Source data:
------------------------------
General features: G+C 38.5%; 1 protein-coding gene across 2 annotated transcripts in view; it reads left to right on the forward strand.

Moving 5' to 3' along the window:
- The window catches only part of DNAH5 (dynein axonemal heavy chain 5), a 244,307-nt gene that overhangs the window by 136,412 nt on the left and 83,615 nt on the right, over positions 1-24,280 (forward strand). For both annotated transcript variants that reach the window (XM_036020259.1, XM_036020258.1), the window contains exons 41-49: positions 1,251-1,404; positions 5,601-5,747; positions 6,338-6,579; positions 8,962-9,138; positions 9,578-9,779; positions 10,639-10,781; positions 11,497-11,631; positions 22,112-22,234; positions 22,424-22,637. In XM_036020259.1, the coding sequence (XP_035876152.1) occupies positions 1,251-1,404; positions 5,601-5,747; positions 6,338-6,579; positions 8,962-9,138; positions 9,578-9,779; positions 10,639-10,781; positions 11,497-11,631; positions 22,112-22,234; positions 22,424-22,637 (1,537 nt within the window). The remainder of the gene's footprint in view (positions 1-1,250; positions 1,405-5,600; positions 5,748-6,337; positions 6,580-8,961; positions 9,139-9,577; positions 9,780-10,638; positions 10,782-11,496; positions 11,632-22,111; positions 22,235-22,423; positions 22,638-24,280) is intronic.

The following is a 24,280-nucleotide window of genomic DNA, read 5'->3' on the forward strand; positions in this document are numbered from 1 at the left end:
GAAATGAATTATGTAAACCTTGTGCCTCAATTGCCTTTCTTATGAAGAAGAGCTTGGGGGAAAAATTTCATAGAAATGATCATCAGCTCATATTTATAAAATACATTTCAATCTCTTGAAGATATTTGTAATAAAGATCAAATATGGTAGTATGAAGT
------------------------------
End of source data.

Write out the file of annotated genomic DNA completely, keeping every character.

General features: G+C 38.5%; 1 protein-coding gene across 2 annotated transcripts in view; it reads left to right on the forward strand.

Moving 5' to 3' along the window:
- The window catches only part of DNAH5 (dynein axonemal heavy chain 5), a 244,307-nt gene that overhangs the window by 136,412 nt on the left and 83,615 nt on the right, over positions 1-24,280 (forward strand). For both annotated transcript variants that reach the window (XM_036020259.1, XM_036020258.1), the window contains exons 41-49: positions 1,251-1,404; positions 5,601-5,747; positions 6,338-6,579; positions 8,962-9,138; positions 9,578-9,779; positions 10,639-10,781; positions 11,497-11,631; positions 22,112-22,234; positions 22,424-22,637. In XM_036020259.1, the coding sequence (XP_035876152.1) occupies positions 1,251-1,404; positions 5,601-5,747; positions 6,338-6,579; positions 8,962-9,138; positions 9,578-9,779; positions 10,639-10,781; positions 11,497-11,631; positions 22,112-22,234; positions 22,424-22,637 (1,537 nt within the window). The remainder of the gene's footprint in view (positions 1-1,250; positions 1,405-5,600; positions 5,748-6,337; positions 6,580-8,961; positions 9,139-9,577; positions 9,780-10,638; positions 10,782-11,496; positions 11,632-22,111; positions 22,235-22,423; positions 22,638-24,280) is intronic.

The following is a 24,280-nucleotide window of genomic DNA, read 5'->3' on the forward strand; positions in this document are numbered from 1 at the left end:
GAAATGAATTATGTAAACCTTGTGCCTCAATTGCCTTTCTTATGAAGAAGAGCTTGGGGGAAAAATTTCATAGAAATGATCATCAGCTCATATTTATAAAATACATTTCAATCTCTTGAAGATATTTGTAATAAAGATCAAATATGGTAGTATGAAGT